(Photo: Getty Images)
By Chris Stocks
In three months’ time England will be in Australia fine-tuning their preparations for the Ashes. But despite the morale-boosting 3-1 series win against South Africa there are still many questions that remain unanswered ahead of the biggest tour of them all.
Joe Root’s fledgling captaincy has got off to the perfect start and with three Tests against a poor West Indies team coming up it would be foolish to think England will be heading to Australia with anything other than another series win under their belts.
However, the team for the first Ashes Test in Brisbane on November 23 is by no means set in stone, with huge question marks over the composition of the top six and even the bowling attack.
The first of those problems remains the most serious, with issues over Alastair Cook’s opening partner and the No.3 and No.5 positions remaining.
Australians will be praying Keaton Jennings, the opener who averaged 15.87 against South Africa, will be part of the touring party.
Yet Jennings, Cook’s 11th partner at the top of the order in five years, now appears surplus to requirements after he was replaced in the squad by Mark Stoneman at last Thursday’s team announcement for the opening Test against the West Indies at Edgbaston.
England’s selectors are loyal but it seems Stoneman, a player they were thought to be lukewarm on despite a fine summer for Surrey, could no longer be ignored after Jennings’ string of recent failures.
However, Haseeb Hameed is the man England would love to pick for the Ashes, the youngster impressing on last winter’s tour of India and finding his form this week after a wretched summer with an unbeaten 77 during Lancashire’s County Championship match against Hampshire.
Expect both Hameed and Stoneman to be on the flight to Australia, with Jennings still in with an outside chance of being a reserve batsman if he can find form with Durham during the remainder of this season.
Tom Westley has had a mixed start to his Test career at No.3, with a promising debut at the Oval, where he scored 25 and 59, followed by a disappointing return in the final Test against South Africa at Old Trafford, making 38 runs in total.
The Essex batsman has been given the West Indies series to establish himself and it is likely he will take that opportunity.
How he will fare in the Ashes remains open to conjecture but the 28-year-old appears to have enough about him to do well and he is the least pressing of England’s concerns in the top six.
The same cannot be said of Dawid Malan, who, like Westley, made his debut at the Oval but has scored the grand total of 35 runs at 8.75 in his four innings so far.
So composed on his T20 debut against South Africa earlier this summer at Cardiff, where he scored 78, Malan is a player England like and he too has been given a chance to come good against the West Indies.
However, Alex Hales, dropped after failing as an opener last summer, has found a timely return to form with Nottinghamshire after choosing to drop down into the middle order, scoring a double hundred in the Championship this week. Hales is a live contender to come back at No.5 for the Ashes if Malan’s poor form continues. Indeed, he’d be my pick.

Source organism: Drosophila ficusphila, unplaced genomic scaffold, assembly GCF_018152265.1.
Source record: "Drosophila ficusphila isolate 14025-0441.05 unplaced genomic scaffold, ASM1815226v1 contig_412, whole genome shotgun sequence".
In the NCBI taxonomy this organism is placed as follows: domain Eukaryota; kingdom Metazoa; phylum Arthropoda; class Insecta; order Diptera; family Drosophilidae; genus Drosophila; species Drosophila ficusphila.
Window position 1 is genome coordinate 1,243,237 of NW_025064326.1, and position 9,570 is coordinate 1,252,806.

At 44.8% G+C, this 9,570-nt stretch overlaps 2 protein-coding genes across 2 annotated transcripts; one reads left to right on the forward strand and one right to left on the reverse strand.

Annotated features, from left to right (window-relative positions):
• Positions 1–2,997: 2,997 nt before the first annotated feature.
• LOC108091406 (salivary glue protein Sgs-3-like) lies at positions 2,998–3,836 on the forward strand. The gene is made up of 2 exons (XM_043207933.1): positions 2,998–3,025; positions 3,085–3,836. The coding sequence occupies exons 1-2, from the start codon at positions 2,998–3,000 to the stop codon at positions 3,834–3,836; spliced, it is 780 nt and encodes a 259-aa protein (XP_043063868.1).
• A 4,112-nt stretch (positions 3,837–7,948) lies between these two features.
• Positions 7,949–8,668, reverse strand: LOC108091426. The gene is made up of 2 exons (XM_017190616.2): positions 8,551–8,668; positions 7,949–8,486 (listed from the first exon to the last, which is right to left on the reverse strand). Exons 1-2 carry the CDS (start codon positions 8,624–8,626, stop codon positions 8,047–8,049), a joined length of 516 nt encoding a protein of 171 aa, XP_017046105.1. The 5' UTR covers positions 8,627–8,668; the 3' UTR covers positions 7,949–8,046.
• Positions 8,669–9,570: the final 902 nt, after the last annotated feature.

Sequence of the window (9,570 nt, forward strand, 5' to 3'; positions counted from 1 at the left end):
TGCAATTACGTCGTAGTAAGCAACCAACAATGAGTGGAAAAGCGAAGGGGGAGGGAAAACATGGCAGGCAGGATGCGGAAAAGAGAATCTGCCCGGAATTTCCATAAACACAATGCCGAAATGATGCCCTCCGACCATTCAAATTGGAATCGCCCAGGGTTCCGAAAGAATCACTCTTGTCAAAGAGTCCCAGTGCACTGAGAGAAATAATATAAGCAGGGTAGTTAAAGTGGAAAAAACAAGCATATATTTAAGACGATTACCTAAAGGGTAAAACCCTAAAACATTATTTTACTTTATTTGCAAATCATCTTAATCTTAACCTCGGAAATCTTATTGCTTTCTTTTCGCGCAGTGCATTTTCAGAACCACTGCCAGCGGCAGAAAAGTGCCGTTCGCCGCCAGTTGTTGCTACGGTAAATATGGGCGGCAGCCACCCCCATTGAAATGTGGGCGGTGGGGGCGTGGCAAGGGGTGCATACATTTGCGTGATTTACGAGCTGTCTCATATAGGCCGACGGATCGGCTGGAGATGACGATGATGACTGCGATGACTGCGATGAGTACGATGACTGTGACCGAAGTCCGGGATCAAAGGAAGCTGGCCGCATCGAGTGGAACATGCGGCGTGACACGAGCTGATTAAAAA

Hales would offer even more power in an explosive middle order that includes Ben Stokes, Jonny Bairstow and Moeen Ali, who despite the fact he has dropped down to No.8 still provided pyrotechnics with his unbeaten 75 in England’s second innings at Old Trafford.
While the batting line-up remains the biggest headache for the selectors, England’s bowling also gives them plenty to think about – but for all the right reasons.
There’s no doubt that James Anderson and Stuart Broad remain automatic choices to lead the attack. Despite turning 35 last week, Anderson’s participation in the Ashes, which had not been certain before this summer after a spate of injuries, is now nailed on after his 20 wickets at 14.10 against South Africa.
There will be questions over whether he can produce the goods on flat Australian pitches but a bowler with 487 Test wickets to his name and no shortage of skill or experience could be England’s most potent weapon against Australia. It’s no co-incidence that Anderson took 24 wickets at 26.06 during the victorious 2010-11 Ashes tour. That may have been seven years ago but, if anything, Anderson is an even better bowler now when fit.
Broad is another who knows how to succeed Down Under, the man who terrorised Australia during the 2009, 2013 and 2015 home series also performing brilliantly on the last Ashes tour, taking 21 wickets at 27.52, despite the humiliation of a 5-0 whitewash.
With Stokes fit, there’s one more place in England’s attack available, with Toby Roland-Jones doing rather well in his first two Tests.
The Middlesex seamer,10 Test wickets at 22.20 so far, will no doubt be on the plane to Australia.
Yet his place in the team is likely to be taken by the fit-again Chris Woakes, the Warwickshire man earning a
call-up for the Edgbaston Test after taking five wickets on his return from a side strain against Middlesex at Lord’s this week.
Woakes also gives England unbelievable depth in their batting line-up, the 28-year-old who has a Test average of 29.55 coming in at No.9.
Mark Wood is someone England would love to have available this winter, too, with his ability to bowl 90mph particularly useful on flat Australian pitches.
The Durham man needs to be 100 per cent fit, though, and of that there is no guarantee. Still, expect him to be on that flight, along with young Hampshire leg-spinner Mason Crane, who earned his first Test call-up for the series opener against the West Indies.